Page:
a length of the three-foot-in-diameter pipeline and refused to leave. People
have been using their bodies, getting in the way of heavy equipment, and going
to jail in an effort to prevent the pipeline from being built. A lot of them
are the same kind of robust young people who kept the Occupy encampments going
earlier in 2012, but great-grandmothers, old men, and middle-aged
people like me have been crucial players, too.
Meanwhile in British
Columbia, where pipeline profiteers were looking into
alternate routes to transport their climate-destroying products abroad, members of the Wet’suwet’en nation evicted surveyors and politely declared war on them. In Ohio and New
York, the fight against fracking is going strong.
Across the Atlantic, France
has banned fracking, while Germany has made astounding progress toward using carbon-neutral energy
sources. If solar works there, we have no excuse. And as Ellen Cantarow wrote at TomDispatch of the anti-fracking movement in New
York State, “Caroline, a small hamlet in Tompkins County (population 3,282), is
the second town in the state to get 100% of its electricity through wind power
and one of the most recent to pass a fracking ban.”
Everywhere people are at work to build a better world in
which we -- and some of the beauty of this world -- will be guaranteed to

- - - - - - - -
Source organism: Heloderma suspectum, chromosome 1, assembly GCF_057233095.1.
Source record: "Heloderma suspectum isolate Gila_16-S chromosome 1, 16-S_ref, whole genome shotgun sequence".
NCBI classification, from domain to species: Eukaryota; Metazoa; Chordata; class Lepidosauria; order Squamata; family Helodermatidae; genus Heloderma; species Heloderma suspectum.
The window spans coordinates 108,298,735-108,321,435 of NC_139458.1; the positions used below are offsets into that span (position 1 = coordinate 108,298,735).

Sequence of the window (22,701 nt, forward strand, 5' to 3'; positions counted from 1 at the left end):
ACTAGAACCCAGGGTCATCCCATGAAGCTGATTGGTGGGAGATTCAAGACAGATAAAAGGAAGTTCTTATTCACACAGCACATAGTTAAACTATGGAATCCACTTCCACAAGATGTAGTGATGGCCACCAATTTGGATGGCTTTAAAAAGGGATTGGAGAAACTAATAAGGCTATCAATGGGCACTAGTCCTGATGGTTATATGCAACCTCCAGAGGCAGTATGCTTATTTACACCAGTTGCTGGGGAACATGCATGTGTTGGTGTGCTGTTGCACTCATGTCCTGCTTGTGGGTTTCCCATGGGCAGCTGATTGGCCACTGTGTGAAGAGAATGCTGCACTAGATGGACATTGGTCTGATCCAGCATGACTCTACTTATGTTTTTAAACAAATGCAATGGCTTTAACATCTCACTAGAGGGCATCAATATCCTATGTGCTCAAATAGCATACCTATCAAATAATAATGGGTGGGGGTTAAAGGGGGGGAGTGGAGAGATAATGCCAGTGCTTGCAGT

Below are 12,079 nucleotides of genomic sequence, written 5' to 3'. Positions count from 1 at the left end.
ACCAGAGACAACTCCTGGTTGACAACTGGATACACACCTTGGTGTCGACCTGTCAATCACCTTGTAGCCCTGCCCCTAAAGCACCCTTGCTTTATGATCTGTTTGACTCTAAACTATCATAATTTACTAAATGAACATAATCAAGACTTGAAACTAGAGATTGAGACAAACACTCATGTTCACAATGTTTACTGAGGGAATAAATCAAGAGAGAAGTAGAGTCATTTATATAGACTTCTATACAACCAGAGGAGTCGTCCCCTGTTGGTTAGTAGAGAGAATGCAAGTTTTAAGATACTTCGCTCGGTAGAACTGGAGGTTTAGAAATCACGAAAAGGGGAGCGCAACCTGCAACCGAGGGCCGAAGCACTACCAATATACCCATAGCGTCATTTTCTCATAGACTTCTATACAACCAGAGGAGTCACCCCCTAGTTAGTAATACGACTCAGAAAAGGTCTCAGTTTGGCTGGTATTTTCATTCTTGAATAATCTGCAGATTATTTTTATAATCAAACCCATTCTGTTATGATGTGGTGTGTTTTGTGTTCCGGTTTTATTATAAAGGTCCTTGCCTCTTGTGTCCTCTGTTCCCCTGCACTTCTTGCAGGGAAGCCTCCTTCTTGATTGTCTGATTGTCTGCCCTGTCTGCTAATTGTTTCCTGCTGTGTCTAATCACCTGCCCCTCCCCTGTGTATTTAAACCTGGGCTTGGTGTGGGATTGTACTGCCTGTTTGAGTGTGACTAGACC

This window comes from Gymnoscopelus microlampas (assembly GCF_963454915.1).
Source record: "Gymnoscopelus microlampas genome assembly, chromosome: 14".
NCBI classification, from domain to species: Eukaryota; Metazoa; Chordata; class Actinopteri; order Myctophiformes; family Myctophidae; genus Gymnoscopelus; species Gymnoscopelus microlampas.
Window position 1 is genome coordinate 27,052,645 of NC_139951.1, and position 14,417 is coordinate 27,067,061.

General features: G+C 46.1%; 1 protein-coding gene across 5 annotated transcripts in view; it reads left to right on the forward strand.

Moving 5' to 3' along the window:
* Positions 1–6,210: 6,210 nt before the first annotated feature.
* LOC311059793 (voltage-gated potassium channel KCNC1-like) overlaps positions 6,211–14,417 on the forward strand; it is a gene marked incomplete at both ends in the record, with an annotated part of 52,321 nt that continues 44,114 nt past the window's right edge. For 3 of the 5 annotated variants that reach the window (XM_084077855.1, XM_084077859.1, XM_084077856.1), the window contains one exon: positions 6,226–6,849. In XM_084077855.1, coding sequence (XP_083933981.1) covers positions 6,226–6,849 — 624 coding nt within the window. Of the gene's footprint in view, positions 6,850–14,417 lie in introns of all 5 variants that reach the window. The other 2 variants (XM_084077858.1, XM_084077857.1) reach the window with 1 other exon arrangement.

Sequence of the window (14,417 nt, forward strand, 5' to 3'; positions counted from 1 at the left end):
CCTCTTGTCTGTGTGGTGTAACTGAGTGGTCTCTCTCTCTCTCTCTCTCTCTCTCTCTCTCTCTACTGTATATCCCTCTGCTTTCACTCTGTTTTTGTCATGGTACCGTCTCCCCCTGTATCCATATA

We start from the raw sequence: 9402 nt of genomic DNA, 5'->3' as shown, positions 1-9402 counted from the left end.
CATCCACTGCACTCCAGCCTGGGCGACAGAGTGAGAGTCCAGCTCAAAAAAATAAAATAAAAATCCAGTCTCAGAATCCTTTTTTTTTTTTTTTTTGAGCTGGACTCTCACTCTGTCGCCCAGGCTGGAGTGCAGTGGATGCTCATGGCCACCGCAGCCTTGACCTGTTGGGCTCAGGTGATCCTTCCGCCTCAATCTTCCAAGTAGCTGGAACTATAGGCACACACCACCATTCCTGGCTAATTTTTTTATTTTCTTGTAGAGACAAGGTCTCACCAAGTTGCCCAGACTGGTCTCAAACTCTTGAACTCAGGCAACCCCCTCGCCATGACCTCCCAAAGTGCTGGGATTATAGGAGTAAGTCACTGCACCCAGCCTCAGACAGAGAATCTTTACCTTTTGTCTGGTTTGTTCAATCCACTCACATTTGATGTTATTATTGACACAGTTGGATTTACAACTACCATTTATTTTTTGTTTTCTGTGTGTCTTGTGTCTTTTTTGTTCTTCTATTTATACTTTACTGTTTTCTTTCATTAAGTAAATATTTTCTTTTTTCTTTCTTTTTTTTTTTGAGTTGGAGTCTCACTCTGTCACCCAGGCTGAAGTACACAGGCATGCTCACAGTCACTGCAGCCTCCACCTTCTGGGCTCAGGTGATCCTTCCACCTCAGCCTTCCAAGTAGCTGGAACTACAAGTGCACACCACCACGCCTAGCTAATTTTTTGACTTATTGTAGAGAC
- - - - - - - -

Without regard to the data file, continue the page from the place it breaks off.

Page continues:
survive. Everywhere they are at war with the forces threatening us and the
planet. I usually avoid war metaphors, but this time it’s barely a metaphor.
Our side isn’t violent, but it is engaged in a battle, and people are putting
their bodies on the line and their lives behind the cause. The other side is
intent on maximizing its profit at the cost of nearly everything.
My father, a high-school student during the Second World
War, followed the campaigns closely with pins on a wall map to represent troops
and battles. You could map North America that way now and see, when you added
up the struggles against drilling in the Arctic, fracking, mountaintop removal, and
the various other depredations of big coal and big oil, that remarkable things
are already being done. In this war, resistance has been going on for a long
time, so overlooked by the mainstream media it might as well be as underground
as the French Resistance back then.
A lot of it is on a small scale, but if you connect the
pieces you get a big picture of the possible, the hopeful, and the powerful.
Think of each of those small acts of defending the Earth as a gift to you. And
think of your own power, a gift always latent within you that demands you give
If you’re reading this, you’re already in the
conversation. No matter who you are, or where, there is something for you to
do: educate yourself and others, write letters, organize or join local groups,
participate in blockades and demonstrations, work on divestment from oil
corporations (if you’re connected to a university), and make this issue central
to the conversations and politics of our time.
I’ve started working directly on various projects with 350.org, whose global impact and
reinvention of activist tactics I’ve long admired. Its creator Bill McKibben has evolved from a merely great writer to a